Faith of My Fathers

Faith of My Fathers

Book - 1999
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Random House, Inc.
John McCain is one of the most admired leaders in the United States government, but his deeply felt memoir of family and war is not a political one and ends before his election to Congress. With candor and ennobling power, McCain tells a story that, in the words of Newsweek, "makes the other presidential candidates look like pygmies."
        
John McCain learned about life and honor from his grandfather and father, both four-star admirals in the U.S. Navy. This is a memoir about their lives, their heroism, and the ways that sons are shaped and enriched by their fathers.
        
John McCain's grandfather was a gaunt, hawk-faced man known as Slew by his fellow officers and, affectionately, as Popeye by the sailors who served under him. McCain Sr. played the horses, drank bourbon and water, and rolled his own cigarettes with one hand. More significant, he was one of the navy's greatest commanders, and led the strongest aircraft carrier force of the Third Fleet in key battles during World War II.
        
John McCain's father followed a similar path, equally distinguished by heroic service in the navy, as a submarine commander during World War II. McCain Jr. was a slightly built man, but like his father, he earned the respect and affection of his men. He, too, rose to the rank of four-star admiral, making the McCains the first family in American history to achieve that distinction. McCain Jr.'s final assignment was as commander of all U.S. forces in the Pacific during the Vietnam War.
        
It was in the Vietnam War that John McCain III faced the most difficult challenge of his life. A naval aviator, he was shot down over Hanoi in 1967 and seriously injured. When Vietnamese military officers realized he was the son of a top commander, they offered McCain early release in an effort to embarrass the United States. Acting from a sense of honor taught him by his father and the U.S. Naval Academy, McCain refused the offer. He was tortured, held in solitary confinement, and imprisoned for five and a half years.
                
Faith of My Fathers is about what McCain learned from his grandfather and father, and how their example enabled him to survive those hard years. It is a story of three imperfect men who faced adversity and emerged with their honor intact. Ultimately, Faith of My Fathers shows us, with great feeling and appreciation, what fathers give to their sons, and what endures.

Baker & Taylor
In a family memoir, the Navy veteran and U.S. senator describes the military careers of his grandfather and father, both four-star admirals, his own experiences as a POW in Vietnam, and his political career, examining the relationship between fathers and sons and how it shaped his feelings about honor. 12,500 first printing. (Biography).

Baker
& Taylor

The author describes the military careers of his grandfather and father, his own experiences as a POW in Vietnam, and his political career

Publisher: New York ; Random House Large Print, c1999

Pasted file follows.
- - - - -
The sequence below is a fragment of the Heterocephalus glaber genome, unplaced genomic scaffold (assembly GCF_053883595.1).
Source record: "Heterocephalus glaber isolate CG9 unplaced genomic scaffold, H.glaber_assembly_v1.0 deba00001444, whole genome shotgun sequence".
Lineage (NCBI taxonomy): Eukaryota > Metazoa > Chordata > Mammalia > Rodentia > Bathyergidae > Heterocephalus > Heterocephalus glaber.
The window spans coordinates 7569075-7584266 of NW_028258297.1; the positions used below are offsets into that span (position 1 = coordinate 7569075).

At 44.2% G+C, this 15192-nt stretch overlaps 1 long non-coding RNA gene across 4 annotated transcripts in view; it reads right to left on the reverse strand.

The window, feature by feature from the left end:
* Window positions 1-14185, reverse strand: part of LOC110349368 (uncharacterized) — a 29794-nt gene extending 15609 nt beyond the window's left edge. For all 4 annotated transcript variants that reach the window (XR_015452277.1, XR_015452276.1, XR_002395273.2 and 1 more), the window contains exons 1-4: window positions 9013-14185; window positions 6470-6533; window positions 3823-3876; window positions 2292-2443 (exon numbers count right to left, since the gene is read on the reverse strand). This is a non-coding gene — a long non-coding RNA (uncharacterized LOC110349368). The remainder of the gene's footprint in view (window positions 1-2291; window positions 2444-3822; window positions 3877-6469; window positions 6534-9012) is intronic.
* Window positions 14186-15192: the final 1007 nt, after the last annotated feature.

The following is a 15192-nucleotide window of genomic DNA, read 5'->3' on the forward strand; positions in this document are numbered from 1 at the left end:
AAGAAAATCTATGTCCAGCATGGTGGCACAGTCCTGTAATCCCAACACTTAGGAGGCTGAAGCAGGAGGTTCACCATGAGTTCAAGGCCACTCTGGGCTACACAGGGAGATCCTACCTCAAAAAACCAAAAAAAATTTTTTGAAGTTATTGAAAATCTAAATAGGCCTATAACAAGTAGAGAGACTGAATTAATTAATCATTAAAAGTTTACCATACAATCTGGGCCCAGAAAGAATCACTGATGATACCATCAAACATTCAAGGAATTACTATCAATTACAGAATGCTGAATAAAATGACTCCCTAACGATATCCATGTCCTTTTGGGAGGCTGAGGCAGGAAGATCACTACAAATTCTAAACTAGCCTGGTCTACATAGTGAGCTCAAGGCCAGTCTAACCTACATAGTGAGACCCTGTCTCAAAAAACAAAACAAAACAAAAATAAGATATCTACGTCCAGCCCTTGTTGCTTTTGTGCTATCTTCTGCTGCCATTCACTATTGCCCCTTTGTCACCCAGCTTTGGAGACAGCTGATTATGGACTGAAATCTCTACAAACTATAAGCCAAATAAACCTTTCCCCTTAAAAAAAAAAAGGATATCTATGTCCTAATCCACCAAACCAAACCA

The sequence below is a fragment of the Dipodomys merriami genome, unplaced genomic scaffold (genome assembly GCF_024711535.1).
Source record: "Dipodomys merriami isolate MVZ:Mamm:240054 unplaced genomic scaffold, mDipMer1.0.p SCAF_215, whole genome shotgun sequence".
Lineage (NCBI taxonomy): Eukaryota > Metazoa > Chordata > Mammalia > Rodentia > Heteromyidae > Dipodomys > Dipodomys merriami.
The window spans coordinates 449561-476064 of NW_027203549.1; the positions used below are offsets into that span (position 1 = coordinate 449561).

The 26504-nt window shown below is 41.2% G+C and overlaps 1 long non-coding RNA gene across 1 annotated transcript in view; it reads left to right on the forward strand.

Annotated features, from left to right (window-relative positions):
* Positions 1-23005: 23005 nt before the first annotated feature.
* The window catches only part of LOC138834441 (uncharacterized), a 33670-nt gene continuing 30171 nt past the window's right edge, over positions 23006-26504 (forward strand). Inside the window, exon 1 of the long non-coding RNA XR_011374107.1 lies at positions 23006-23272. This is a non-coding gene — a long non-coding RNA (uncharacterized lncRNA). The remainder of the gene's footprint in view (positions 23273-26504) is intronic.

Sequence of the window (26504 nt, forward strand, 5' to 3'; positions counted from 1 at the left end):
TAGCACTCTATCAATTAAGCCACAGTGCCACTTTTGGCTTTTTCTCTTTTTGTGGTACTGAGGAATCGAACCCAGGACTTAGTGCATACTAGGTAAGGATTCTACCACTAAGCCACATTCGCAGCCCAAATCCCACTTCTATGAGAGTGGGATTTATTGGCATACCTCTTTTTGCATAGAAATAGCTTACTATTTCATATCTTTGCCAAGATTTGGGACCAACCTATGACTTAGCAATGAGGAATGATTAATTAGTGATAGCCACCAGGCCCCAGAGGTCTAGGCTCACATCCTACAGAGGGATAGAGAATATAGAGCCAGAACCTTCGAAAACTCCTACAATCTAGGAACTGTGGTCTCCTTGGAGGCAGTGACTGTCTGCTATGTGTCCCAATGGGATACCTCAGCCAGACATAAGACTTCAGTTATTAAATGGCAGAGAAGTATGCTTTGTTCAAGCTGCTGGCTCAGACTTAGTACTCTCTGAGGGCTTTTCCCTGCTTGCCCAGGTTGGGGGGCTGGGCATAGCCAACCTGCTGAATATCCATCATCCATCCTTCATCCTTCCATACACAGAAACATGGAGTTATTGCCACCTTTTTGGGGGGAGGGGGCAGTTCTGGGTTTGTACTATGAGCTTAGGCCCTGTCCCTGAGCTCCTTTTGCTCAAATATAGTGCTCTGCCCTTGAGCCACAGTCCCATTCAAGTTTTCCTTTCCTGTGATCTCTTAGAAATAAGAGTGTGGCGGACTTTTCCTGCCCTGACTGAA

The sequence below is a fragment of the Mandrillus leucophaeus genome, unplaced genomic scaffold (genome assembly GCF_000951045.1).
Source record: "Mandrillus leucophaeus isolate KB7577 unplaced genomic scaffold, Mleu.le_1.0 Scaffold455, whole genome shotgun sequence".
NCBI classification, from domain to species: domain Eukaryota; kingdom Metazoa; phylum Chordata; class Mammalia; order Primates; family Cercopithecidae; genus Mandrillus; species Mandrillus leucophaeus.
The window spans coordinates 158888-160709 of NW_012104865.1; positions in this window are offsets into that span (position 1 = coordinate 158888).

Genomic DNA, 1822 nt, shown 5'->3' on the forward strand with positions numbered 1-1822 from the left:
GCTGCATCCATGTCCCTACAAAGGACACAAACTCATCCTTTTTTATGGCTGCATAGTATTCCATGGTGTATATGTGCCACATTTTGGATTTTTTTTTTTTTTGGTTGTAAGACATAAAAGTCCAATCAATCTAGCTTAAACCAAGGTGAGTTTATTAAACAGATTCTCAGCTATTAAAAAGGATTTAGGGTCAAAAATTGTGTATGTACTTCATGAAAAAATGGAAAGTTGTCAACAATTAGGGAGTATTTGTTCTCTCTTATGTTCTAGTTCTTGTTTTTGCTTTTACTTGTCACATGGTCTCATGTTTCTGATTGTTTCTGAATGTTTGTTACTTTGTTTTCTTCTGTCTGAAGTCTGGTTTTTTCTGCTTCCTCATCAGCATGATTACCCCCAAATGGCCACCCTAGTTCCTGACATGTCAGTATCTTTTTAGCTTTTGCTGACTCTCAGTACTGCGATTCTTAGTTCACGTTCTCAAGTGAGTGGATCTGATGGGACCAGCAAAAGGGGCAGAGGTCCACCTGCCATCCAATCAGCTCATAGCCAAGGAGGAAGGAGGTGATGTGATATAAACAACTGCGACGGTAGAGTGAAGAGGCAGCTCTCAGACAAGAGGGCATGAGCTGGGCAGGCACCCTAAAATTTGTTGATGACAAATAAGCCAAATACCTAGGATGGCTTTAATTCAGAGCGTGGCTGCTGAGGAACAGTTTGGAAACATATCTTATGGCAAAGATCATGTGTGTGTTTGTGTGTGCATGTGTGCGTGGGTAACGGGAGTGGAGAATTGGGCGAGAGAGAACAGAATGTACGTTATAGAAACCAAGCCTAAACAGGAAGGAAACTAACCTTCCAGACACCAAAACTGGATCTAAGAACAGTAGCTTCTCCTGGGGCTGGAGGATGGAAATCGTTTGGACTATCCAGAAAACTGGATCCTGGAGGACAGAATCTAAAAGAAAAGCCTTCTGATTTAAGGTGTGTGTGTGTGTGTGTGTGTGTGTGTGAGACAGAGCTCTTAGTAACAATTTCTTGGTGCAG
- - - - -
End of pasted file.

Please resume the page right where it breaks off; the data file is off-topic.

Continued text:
Edition: 1st large print ed
ISBN: 9780375408472
0375408479
Characteristics: xiv, 543 p. (large print) : ports. ; 25 cm
Additional Contributors: Salter, Mark

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MplsTA
Apr 09, 2017

I enjoyed reading the history of the McCain men in the military which the first half of this book describes, but the last half of the book covering John McCain's military career and subsequent POW experience was much more compelling.

Although he gave a quite a few details about his time in a Vietnam POW camp, I would have liked more of the book devoted to that topic rather than his partying while in military schooling and as a young soldier.

There is no doubt that he is a hero along with all those who were in the same circumstances as POWs. I would have liked to know more about his experiences in Vietnam and what it took for McCain and his military brothers to survive (both physically and mentally) as captives.

s
StarGladiator
Feb 22, 2015

I don't know. Having served in several branches of the military during war times, I've learned not to accept such stories at face value. The only two things I'm certain of: (1) John McCain's daddy was the cover-up specialist who smoothed over the Israeli attack on the USS Liberty, when US sailors were killed [I personally call such actions treasonous]; and, (2) John McCain sure has written an awful lot of books considering his combat record lasted less than two whole hours before being shot down and captured!
Now Tibor Rubin, Medal of Honor recipient, wasn't awarded it for being a POW in the Korean War, but because of his heroic actions before being captured, that was why he was a war hero, as was Alvin York and Audie Murphy, but I would never call McCain a war hero! I would also call Eugene B. Dinkin a hero, but few will ever understand his sacrifice, and ditto for Abraham Bolden.

s
SuperJay
Jul 13, 2013

John McCain tells his story of being a prisoner of war (POW)...Very patriot, moving, and sincere. A wonderful piece. I recommend it!

f
fazybones
Mar 09, 2013

You may not agree with his politics and I couldn't help but admire his inner strength and extreme toughness to endure years in the Hanoi Hilton as a POW of the cruel and brutal NVA. Highly Recommended!!

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